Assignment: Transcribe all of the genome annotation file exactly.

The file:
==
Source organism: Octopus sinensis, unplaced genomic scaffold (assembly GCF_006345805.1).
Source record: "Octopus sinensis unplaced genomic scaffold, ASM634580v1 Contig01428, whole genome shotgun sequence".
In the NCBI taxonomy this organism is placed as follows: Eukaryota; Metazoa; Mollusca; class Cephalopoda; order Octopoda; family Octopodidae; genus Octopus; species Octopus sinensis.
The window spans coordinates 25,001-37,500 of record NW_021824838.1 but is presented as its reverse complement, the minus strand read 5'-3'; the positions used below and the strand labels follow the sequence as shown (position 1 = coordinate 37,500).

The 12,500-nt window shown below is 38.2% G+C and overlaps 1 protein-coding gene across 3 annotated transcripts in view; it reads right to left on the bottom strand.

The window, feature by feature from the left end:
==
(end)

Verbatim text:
Source organism: Octopus sinensis, unplaced genomic scaffold (assembly GCF_006345805.1).
Source record: "Octopus sinensis unplaced genomic scaffold, ASM634580v1 Contig01428, whole genome shotgun sequence".
In the NCBI taxonomy this organism is placed as follows: Eukaryota; Metazoa; Mollusca; class Cephalopoda; order Octopoda; family Octopodidae; genus Octopus; species Octopus sinensis.
The window spans coordinates 25,001-37,500 of record NW_021824838.1 but is presented as its reverse complement, the minus strand read 5'-3'; the positions used below and the strand labels follow the sequence as shown (position 1 = coordinate 37,500).

The 12,500-nt window shown below is 38.2% G+C and overlaps 1 protein-coding gene across 3 annotated transcripts in view; it reads right to left on the bottom strand.

The window, feature by feature from the left end: